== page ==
MIT Develops Self-Assembling Cubes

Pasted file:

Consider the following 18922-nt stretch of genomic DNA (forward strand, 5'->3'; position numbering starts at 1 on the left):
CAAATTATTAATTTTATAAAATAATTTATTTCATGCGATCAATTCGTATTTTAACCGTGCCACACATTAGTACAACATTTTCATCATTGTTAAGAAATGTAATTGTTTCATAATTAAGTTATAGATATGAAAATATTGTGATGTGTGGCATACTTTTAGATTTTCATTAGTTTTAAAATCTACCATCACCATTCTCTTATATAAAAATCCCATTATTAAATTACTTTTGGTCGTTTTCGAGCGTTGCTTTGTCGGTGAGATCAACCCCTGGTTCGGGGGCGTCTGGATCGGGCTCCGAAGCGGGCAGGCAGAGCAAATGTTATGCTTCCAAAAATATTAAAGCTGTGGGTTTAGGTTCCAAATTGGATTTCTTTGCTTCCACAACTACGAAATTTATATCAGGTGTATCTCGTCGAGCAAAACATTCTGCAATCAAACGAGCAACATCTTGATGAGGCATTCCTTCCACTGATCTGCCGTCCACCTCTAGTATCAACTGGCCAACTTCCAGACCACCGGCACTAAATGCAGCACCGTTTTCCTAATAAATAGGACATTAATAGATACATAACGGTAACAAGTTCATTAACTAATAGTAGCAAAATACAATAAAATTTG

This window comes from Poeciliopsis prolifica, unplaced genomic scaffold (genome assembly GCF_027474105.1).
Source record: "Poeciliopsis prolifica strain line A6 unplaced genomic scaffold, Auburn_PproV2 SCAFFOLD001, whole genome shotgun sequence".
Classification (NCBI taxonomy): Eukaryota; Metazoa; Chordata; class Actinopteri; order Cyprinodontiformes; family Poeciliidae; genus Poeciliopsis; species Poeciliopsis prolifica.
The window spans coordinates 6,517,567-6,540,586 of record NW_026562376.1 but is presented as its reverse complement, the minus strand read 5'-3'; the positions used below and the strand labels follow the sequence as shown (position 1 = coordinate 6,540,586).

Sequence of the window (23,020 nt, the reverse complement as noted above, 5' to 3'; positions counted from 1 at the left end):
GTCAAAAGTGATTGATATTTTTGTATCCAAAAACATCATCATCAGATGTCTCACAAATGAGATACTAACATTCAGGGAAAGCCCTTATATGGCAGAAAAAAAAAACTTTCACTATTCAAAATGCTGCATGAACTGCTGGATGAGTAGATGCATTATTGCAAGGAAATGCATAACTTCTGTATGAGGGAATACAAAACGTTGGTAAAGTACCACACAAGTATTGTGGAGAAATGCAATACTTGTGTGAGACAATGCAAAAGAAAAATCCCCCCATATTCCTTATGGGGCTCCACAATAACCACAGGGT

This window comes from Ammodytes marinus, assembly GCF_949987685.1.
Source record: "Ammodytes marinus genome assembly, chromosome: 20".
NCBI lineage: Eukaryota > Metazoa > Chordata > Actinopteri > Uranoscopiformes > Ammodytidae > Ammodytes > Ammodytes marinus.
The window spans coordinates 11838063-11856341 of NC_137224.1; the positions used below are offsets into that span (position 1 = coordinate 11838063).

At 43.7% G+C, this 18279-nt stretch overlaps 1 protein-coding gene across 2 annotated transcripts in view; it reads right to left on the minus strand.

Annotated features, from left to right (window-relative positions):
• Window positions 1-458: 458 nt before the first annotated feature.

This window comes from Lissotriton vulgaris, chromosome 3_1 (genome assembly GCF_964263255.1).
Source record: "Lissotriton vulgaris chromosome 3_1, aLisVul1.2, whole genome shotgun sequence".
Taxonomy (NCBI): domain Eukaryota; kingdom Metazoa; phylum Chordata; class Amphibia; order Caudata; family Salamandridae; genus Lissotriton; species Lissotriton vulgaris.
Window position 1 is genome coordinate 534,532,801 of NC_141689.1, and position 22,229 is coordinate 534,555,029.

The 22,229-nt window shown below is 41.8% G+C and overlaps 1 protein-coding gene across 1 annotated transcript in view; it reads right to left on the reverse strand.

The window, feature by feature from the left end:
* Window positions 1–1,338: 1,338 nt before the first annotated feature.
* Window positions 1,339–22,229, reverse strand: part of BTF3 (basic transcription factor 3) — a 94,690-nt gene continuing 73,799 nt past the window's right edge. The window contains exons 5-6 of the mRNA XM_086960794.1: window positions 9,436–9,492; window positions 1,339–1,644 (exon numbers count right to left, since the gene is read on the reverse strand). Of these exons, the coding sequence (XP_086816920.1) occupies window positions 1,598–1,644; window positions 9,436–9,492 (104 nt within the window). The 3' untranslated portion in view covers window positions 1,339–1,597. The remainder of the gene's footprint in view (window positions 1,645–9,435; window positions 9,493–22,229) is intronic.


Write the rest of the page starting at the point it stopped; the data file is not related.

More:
Move over, Legos: there’s a new brick in town. The robotics department at MIT has developed a new kind of self-assembling block without any external parts. The simple-looking cubes are actually super-advanced robots that can come together to build modular machines, changing depending on what is needed. Each block has a flywheel inside to give it momentum, accelerating to up to 20,000 rotations per minute and then suddenly breaking in milliseconds. When that happens, all the energy transfers from the flywheel into the cube structure, causing it to flip into position as if by magic. The cubes can roll, climb walls and even jump. Just don’t introduce them to Skynet.